counterfeiting, manufacturing spurious coins, paper money, or evidences of governmental obligation (e.g., bonds) in the semblance of the true. There must be sufficient resemblance to the genuine article to deceive a person using ordinary caution. The offense may be regarded as a special variety of forgery.
The crime affects property but was historically considered to be an interference with the administration of government. Hence, under an early English statute (1350), counterfeiting the king's seal or his gold and silver coinage was a grave crime against the state amounting to high treason and was punishable by death. The statute left unchanged the common-law misdemeanors of counterfeiting copper coinage and passing counterfeit foreign currency. Other early statutes were directed against debasing the coinage by clipping or filing off the edges to sell the metal. By the 19th cent. counterfeiting was considered a felony rather than a form of treason.
The U.S. Constitution authorizes Congress to "provide for the punishment of counterfeiting the Securities and current Coin of the United States." Under that power, statutes have been enacted making criminal the counterfeiting of the currency and bonds of the United States, of the evidences of indebtedness (e.g., checks) of the Federal Reserve System, of postage stamps, and of foreign money used for exchange. Under its powers to define and punish offenses of international law and its powers to control interstate and foreign commerce, Congress has passed legislation against the counterfeiting of foreign money and securities within the United States. Nearly every state now has statutes against counterfeiting. Since its establishment in 1865 the U.S. Secret Service has been the primary agency in the combating of counterfeiters in the United States.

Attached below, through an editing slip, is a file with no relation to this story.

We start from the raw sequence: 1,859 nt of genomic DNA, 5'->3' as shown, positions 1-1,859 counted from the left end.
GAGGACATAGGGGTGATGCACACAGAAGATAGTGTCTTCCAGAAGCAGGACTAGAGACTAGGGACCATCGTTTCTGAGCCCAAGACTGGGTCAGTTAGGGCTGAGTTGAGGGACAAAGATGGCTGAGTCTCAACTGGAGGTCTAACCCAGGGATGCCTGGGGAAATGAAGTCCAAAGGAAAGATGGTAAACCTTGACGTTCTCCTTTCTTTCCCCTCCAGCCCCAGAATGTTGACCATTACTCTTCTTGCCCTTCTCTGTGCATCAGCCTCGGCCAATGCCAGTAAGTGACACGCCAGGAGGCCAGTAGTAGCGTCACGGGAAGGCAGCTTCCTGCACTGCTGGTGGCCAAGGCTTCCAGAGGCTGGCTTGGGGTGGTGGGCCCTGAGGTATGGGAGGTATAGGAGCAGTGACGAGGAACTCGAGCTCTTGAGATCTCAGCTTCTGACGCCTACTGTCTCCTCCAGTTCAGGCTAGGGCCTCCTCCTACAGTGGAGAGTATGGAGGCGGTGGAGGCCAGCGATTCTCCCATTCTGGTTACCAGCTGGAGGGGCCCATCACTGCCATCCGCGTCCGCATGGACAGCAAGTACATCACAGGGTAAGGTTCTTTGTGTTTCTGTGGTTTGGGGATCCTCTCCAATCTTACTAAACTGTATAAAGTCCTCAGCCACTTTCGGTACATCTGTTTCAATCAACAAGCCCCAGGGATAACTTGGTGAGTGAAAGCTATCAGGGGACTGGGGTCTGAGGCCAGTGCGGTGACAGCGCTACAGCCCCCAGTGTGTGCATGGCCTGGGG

To commit the crime of counterfeiting one does not necessarily have to make a whole coin or bill. It may be accomplished by plating coins, by raising the amount of a bill, or by any other alteration calculated to deceive the recipients. To retain counterfeit money or government obligations knowingly is also a criminal offense, regardless of how possession was acquired. The knowing utterance (passing) of counterfeit currency or securities is also criminal.
For the further protection of the currency and of postage stamps, statutes forbid making certain types of photographs (e.g., in color) where there would be danger of deception. In the 1990s, counterfeiters began to create high-quality color prints of paper currency using computer scanning and imaging. The U.S. government and those of other nations responded by redesigning denominations of bills. U.S. bills issued since 1996 include microscopic printing, watermarks, and other security features.
See S. Mihm, A Nation of Counterfeiters (2012).
The Columbia Electronic Encyclopedia, 6th ed. Copyright © 2012, Columbia University Press. All rights reserved.